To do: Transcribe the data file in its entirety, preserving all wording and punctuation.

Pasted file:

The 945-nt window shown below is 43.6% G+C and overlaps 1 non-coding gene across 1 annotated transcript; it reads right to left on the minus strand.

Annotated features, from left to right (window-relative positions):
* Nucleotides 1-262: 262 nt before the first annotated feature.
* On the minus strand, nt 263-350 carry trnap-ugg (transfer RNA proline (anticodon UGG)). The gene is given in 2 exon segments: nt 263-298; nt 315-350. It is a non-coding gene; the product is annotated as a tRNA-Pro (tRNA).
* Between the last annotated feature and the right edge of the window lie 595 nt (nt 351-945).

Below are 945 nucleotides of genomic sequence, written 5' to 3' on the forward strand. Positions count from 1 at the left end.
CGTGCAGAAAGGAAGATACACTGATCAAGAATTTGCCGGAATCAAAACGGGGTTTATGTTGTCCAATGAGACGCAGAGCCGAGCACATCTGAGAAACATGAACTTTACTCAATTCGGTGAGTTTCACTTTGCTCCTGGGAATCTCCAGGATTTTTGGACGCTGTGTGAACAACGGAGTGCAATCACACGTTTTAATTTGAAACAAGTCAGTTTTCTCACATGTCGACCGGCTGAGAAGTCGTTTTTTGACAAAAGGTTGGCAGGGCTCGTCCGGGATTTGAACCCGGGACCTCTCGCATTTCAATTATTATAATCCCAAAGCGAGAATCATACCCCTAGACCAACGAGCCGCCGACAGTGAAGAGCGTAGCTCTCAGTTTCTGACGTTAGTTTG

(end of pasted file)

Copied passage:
The 945-nt window shown below is 43.6% G+C and overlaps 1 non-coding gene across 1 annotated transcript; it reads right to left on the minus strand.

Annotated features, from left to right (window-relative positions):
* Nucleotides 1-262: 262 nt before the first annotated feature.
* On the minus strand, nt 263-350 carry trnap-ugg (transfer RNA proline (anticodon UGG)). The gene is given in 2 exon segments: nt 263-298; nt 315-350. It is a non-coding gene; the product is annotated as a tRNA-Pro (tRNA).
* Between the last annotated feature and the right edge of the window lie 595 nt (nt 351-945).

Below are 945 nucleotides of genomic sequence, written 5' to 3' on the forward strand. Positions count from 1 at the left end.
CGTGCAGAAAGGAAGATACACTGATCAAGAATTTGCCGGAATCAAAACGGGGTTTATGTTGTCCAATGAGACGCAGAGCCGAGCACATCTGAGAAACATGAACTTTACTCAATTCGGTGAGTTTCACTTTGCTCCTGGGAATCTCCAGGATTTTTGGACGCTGTGTGAACAACGGAGTGCAATCACACGTTTTAATTTGAAACAAGTCAGTTTTCTCACATGTCGACCGGCTGAGAAGTCGTTTTTTGACAAAAGGTTGGCAGGGCTCGTCCGGGATTTGAACCCGGGACCTCTCGCATTTCAATTATTATAATCCCAAAGCGAGAATCATACCCCTAGACCAACGAGCCGCCGACAGTGAAGAGCGTAGCTCTCAGTTTCTGACGTTAGTTTG